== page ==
Tournament fishing, especially at the highest levels, often is a game of risk versus reward. Heading into the third National Walleye Tour® (NWT) event of the 2021 season, held June 24-25 out of Huron, Ohio, most pros knew the bigger ...
Veteran pro instantly becomes a “Mercury guy” with major victory
In mid-October, veteran professional bass angler Tim Klinger, of Boulder City, Nevada, won the 2020 WON BASS U.S. Open championship tournament on his home fishery, Lake Mead. Klinger, who previously fished at the national level on the former FLW Tour, has won dozens of tournaments on Mead, including the 2019 FLW Series event. Yet, none compares in size and stature to the 2020 U.S. Open.
The U.S. Open is the pinnacle of Western competitive bass fishing. The annual pro-am event kicked off in the early 1980s and has hosted many of the biggest names in tournament-fishing history. This season’s prize package included $100,000 and a new Bass Cat Puma FTD bass boat powered by a Mercury 250hp Pro XS outboard.
Not only did Klinger join a legendary list of U.S. Open champions in October. He also instantly became a “Mercury guy.” He says he’ll run the prize boat next season on the WON BASS trail.
“I’m waiting to get it all licensed and insured and all that, and maybe get it wrapped and all outfitted before I put it in the water,” Klinger said. “It’s very cool, and my kids can’t wait to get it on the lake.”
Though Klinger considers Mead to be his home lake, he hadn’t spent much time on the lake prior to the three-day tournament’s kickoff. He spent most of the lead time before the tournament watching the weather and the water levels so that when practice officially started, he could make quick work of putting together multiple patterns that ultimately propelled him to victory.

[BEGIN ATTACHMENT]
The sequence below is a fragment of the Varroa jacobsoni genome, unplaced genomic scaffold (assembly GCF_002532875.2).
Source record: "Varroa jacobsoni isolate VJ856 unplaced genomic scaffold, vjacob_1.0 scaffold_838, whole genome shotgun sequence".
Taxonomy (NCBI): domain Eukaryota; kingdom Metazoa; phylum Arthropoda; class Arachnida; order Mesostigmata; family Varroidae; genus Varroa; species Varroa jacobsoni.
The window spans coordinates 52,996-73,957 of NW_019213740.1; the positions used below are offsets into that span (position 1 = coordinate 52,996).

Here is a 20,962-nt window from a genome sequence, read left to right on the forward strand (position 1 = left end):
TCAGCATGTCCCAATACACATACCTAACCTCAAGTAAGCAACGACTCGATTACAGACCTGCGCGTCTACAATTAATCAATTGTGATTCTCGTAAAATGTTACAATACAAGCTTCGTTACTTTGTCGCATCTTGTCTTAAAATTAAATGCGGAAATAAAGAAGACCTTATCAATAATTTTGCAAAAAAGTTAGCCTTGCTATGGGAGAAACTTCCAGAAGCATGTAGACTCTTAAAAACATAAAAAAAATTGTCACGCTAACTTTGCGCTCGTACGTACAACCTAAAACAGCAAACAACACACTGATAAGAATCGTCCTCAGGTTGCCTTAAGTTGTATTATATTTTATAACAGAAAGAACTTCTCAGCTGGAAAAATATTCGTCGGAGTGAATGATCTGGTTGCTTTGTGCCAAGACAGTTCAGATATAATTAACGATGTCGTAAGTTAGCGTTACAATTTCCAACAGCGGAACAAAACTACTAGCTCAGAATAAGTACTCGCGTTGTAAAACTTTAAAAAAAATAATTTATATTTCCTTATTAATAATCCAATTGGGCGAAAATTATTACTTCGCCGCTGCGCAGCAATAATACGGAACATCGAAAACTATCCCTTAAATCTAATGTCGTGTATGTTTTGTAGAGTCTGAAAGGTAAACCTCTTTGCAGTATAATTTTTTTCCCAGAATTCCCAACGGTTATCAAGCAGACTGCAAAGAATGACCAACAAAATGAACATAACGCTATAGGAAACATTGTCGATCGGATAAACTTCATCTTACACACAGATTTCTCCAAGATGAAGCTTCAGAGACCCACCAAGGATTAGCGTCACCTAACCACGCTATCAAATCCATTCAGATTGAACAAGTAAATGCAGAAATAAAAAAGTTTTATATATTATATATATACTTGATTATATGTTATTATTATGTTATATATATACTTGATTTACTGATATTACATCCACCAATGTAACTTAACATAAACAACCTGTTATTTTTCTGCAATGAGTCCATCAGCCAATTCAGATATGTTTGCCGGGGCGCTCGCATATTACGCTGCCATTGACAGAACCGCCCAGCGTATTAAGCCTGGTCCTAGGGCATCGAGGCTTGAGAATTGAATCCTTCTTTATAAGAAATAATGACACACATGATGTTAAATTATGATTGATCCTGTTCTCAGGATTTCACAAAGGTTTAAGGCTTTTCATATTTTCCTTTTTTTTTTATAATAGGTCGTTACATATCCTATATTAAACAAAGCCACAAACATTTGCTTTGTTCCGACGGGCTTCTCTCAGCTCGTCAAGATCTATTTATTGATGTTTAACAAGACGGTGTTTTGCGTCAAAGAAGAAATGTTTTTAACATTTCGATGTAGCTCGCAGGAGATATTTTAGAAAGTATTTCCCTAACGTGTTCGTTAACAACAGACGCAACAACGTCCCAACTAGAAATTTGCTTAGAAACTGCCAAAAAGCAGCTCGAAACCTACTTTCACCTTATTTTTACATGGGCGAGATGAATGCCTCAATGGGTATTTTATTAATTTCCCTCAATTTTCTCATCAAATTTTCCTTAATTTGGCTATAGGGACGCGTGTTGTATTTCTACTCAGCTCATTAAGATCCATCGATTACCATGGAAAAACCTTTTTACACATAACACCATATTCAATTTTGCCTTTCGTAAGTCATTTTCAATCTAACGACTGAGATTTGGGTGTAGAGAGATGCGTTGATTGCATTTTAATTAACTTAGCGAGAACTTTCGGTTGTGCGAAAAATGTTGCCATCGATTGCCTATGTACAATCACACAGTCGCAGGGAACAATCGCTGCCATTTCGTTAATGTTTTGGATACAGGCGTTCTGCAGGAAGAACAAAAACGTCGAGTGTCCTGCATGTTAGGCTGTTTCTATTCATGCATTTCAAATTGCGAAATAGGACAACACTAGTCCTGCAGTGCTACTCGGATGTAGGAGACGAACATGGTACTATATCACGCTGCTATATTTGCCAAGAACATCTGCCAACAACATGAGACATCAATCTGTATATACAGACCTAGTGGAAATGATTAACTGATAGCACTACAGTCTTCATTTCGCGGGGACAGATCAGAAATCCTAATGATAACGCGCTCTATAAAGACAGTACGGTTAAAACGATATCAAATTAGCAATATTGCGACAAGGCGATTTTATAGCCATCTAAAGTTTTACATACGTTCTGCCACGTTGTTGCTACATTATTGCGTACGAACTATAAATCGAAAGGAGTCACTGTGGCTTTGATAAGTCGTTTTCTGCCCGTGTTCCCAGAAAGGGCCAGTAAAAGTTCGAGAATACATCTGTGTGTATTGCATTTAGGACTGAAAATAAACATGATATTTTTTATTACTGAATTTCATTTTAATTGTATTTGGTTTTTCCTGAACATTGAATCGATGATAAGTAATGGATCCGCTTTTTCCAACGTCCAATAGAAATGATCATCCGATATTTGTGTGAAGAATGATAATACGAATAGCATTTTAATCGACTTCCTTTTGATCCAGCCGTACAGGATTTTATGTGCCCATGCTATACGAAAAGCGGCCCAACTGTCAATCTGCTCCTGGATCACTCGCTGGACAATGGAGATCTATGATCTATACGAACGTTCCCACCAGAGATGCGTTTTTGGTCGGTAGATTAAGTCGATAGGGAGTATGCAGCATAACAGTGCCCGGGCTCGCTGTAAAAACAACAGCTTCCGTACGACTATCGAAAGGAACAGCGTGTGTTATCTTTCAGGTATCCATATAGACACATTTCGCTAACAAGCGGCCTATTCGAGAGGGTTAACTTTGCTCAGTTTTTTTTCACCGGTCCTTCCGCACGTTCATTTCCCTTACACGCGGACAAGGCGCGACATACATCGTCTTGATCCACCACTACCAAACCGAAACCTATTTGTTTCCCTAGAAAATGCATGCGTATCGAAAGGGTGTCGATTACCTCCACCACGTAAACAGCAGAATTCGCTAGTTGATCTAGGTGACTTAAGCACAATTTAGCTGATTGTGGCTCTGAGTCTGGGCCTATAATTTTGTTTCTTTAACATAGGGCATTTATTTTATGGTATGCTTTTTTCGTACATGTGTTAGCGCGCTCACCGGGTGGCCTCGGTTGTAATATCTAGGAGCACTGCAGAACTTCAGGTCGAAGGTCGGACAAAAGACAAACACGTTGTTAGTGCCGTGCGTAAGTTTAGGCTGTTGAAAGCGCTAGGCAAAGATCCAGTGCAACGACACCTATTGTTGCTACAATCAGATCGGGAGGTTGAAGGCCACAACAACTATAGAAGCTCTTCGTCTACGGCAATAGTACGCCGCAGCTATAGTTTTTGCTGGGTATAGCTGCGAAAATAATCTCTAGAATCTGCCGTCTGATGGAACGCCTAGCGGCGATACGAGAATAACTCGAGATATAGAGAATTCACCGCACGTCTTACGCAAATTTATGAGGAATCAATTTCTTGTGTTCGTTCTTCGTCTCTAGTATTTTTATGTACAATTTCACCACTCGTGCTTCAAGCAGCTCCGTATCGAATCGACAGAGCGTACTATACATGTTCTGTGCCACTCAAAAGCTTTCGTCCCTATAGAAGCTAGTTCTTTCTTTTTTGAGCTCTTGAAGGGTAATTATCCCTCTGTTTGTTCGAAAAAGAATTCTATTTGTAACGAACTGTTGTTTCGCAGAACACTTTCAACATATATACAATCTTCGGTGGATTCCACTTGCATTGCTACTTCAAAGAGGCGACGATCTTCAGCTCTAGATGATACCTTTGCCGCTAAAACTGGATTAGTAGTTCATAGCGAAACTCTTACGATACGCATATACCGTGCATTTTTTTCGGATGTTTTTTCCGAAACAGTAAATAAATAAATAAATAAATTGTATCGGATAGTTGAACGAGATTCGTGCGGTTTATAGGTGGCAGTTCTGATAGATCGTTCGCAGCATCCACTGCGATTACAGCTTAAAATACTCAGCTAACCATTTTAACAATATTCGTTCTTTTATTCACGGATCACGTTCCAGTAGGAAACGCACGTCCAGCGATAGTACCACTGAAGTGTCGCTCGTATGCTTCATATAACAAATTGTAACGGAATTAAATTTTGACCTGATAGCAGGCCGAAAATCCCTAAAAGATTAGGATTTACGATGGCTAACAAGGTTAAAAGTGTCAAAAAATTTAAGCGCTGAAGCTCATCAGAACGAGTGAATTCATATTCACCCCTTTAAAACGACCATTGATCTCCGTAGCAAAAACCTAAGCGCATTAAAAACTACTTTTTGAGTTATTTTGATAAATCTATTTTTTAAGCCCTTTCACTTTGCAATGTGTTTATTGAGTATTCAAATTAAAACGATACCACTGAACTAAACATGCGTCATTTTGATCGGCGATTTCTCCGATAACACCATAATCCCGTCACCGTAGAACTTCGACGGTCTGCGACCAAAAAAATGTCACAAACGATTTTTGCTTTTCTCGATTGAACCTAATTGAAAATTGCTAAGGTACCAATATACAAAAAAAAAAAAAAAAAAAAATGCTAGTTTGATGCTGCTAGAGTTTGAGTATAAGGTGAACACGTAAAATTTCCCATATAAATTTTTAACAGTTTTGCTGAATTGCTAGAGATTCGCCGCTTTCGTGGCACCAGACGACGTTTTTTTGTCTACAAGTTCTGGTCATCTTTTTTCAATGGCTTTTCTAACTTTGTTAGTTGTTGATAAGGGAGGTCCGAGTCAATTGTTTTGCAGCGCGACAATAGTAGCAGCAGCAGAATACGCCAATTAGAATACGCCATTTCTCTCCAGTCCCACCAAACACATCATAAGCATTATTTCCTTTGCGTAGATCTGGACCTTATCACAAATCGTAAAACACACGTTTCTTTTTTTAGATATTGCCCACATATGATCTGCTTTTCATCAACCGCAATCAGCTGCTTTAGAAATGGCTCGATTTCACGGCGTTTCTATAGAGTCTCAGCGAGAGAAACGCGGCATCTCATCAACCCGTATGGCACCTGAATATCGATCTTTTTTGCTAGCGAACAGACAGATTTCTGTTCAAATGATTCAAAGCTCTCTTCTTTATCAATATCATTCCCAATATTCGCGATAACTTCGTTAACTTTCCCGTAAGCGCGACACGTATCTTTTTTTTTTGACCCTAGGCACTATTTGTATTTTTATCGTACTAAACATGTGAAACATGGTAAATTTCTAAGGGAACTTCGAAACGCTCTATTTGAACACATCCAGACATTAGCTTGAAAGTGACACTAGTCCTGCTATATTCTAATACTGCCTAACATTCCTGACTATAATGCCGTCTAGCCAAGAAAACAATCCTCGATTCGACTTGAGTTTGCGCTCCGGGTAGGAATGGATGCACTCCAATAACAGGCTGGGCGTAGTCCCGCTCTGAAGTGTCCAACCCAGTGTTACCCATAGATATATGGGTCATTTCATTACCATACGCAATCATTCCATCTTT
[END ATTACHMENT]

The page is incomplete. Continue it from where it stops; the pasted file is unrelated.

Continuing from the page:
“Practice was incredible,” he said. “One day I caught 21 pounds, and the next day I didn’t catch any, just feeling around for bites, but it was another good day.”
Klinger opened the tournament with a modest 7.66-pound limit that put him in 42nd place, but he turned things around on day two with 13.49 pounds, which included a 5-pound bass that wound up being the heaviest fish of the entire three-day tournament.
On the final day, he weighed 10.92 pounds for a winning total to 32.07 pounds.
Interestingly, in a region of the country dominated by modern finesse rigs such as the drop-shot and Neko rig, Klinger mostly went old-school to win the U.S. Open. He fished a variety of Texas-rigged soft plastics and a spinnerbait that he designed called the GreenworX Custom Baits TK1.
“I used a 7-inch Berkley Power Worm, and I switched between green pumpkin and motor oil (colors),” Klinger said of his Texas rigs. “That was the No. 1 setup, but I also switched between a Berkley PowerBait Chigger Craw and a NetBait Paca Craw.
“The key was definitely fishing a little bit deeper than the other guys,” he added. “I could see other anglers in the area, and most of them were still fishing the shallow grass. There were plenty of fish there, but they were hard to catch. It seemed like the bigger ones were out deeper, and that was key. I was 5 to 7 feet deeper than most of the guys.”
Though it’s been more than 10 years since Klinger fished tournaments at the national level, his U.S. Open win reinforces the fact that he’s one of the West’s top performers, with many years of competitive bass fishing still in front of him. And next season, he’ll be back out there with a Mercury engine behind him.
Mike Stevens, Western Outdoor News Staff Writer